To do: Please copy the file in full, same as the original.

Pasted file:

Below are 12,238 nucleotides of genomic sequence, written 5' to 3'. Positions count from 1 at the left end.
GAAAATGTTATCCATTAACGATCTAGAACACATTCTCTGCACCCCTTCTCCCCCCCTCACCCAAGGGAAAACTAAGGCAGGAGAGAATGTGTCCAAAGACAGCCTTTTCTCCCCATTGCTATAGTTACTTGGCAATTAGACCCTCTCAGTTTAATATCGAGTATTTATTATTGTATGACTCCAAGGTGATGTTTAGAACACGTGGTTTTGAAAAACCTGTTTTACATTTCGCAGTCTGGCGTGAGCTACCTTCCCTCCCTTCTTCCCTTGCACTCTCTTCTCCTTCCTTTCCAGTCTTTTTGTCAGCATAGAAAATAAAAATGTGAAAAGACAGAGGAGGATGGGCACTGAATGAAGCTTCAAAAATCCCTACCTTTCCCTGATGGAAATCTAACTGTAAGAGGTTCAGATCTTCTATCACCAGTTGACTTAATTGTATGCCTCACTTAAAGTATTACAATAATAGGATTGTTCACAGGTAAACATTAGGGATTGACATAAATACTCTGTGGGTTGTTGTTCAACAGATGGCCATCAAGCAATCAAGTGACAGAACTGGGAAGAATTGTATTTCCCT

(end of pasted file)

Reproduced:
Below are 12,238 nucleotides of genomic sequence, written 5' to 3'. Positions count from 1 at the left end.
GAAAATGTTATCCATTAACGATCTAGAACACATTCTCTGCACCCCTTCTCCCCCCCTCACCCAAGGGAAAACTAAGGCAGGAGAGAATGTGTCCAAAGACAGCCTTTTCTCCCCATTGCTATAGTTACTTGGCAATTAGACCCTCTCAGTTTAATATCGAGTATTTATTATTGTATGACTCCAAGGTGATGTTTAGAACACGTGGTTTTGAAAAACCTGTTTTACATTTCGCAGTCTGGCGTGAGCTACCTTCCCTCCCTTCTTCCCTTGCACTCTCTTCTCCTTCCTTTCCAGTCTTTTTGTCAGCATAGAAAATAAAAATGTGAAAAGACAGAGGAGGATGGGCACTGAATGAAGCTTCAAAAATCCCTACCTTTCCCTGATGGAAATCTAACTGTAAGAGGTTCAGATCTTCTATCACCAGTTGACTTAATTGTATGCCTCACTTAAAGTATTACAATAATAGGATTGTTCACAGGTAAACATTAGGGATTGACATAAATACTCTGTGGGTTGTTGTTCAACAGATGGCCATCAAGCAATCAAGTGACAGAACTGGGAAGAATTGTATTTCCCT